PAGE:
6. Unable to Leave the House: There are times, even when there is good weather, where you have to be at home. This could be due to a number of reasons, such as staying home with young children or waiting for a repairman to show up. While it's hard to get on a trainer on a beautiful day, it may be your only opportunity to fit a training session in. A not-so-good reason for staying home and training indoors is to watch your favorite football team play, but if you are going to stay home and watch, you might as well be training. Try sprinting while the clock is running. On the other hand, if you are staying home to watch a live stage of the Tour de France, that is totally acceptable!
7. Lack of Time: If you only have a half hour to ride, you may be better off training indoors. This especially true if you need to ride through traffic to get out to roads where you can start training in earnest. You might just hop on a trainer, get a 5 minute warmup, 20 minute workout and 5 minute cool down. If you live in the city you may not be able to get any quality miles in before you have to turn around and head home.
8. Fog: Riding in the fog is very dangerous. You have trouble seeing what's in front of you and motorists have a real problem seeing you, even with a taillight. It's best to train indoors if it is foggy.
9. Smog/Air Pollution: In some places, there may be smog or air quality alerts on summer days when air pollution is high. This often occurs late in the afternoon, right when you are likely to be training after work. In days with smog or air pollution alerts, you can save your health and train indoors. Training involves breathing in large amounts of air and can compound the air pollution risk.
10. Controlled environment for Training: There are some workouts where training in a controlled environment is preferable to riding outdoors. These workouts include interval workouts being done at specific power levels, and carefully timed intervals where it's important to look at your watch closely. When training on the road, it's obviously important to watch the road ahead and traffic around you and may be difficult to pay attention to that and your bike computer. When there are frequent stop signs or lights, hills or strong winds, conducting an interval session is difficult to accomplish. Also, when conducting fitness tests on your bike, it is preferable to do these under similar conditions to be able to compare with previous results and chart progress. It's unusual to have identical situations outside at the times you want to conduct your tests.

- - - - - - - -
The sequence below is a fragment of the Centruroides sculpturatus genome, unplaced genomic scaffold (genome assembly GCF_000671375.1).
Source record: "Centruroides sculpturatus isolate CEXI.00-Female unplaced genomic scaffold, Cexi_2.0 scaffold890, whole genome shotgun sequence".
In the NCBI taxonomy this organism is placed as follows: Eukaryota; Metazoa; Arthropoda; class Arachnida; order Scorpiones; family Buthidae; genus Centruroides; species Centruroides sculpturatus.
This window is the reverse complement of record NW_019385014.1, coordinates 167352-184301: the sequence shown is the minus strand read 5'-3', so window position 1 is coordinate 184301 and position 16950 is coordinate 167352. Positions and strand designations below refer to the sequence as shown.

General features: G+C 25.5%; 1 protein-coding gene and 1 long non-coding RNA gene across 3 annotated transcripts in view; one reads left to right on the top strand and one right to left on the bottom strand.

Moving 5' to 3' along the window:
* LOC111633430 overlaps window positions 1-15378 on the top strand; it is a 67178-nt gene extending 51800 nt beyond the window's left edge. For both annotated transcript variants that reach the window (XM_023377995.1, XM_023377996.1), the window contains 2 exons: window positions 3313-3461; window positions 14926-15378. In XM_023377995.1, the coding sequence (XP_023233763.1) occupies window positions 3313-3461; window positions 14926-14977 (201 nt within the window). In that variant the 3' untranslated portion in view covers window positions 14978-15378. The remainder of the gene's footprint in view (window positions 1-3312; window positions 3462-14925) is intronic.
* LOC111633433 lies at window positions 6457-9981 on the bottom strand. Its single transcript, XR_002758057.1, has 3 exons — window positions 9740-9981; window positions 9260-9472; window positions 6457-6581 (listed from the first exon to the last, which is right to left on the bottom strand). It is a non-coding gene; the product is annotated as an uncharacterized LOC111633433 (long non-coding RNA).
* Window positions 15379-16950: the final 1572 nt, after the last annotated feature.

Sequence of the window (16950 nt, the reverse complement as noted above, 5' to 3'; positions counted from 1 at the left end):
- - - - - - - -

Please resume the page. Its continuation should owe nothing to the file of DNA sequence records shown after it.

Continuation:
To learn more about the benefits of indoor training, how to best do it, and 50 indoor training workouts, check out my eBook, Indoor Training For Cyclists.
So there you have it, ten reasons to consider training indoors. While I advocate training outdoors as much as possible, but there is a time and a place for indoor training in you program if you hope to make the most of your training time.
All the best in training!
David Ertl is a USA Cycling Level 1 (Elite) Coach and NSCA Certified Personal Trainer. He coaches individuals interested in improving on their current cycling ability, whatever level that may be. He also provides cycling training plans and ebooks at his website: www.CyclesportCoaching.com
He can be contacted at Coach@CyclesportCoaching.com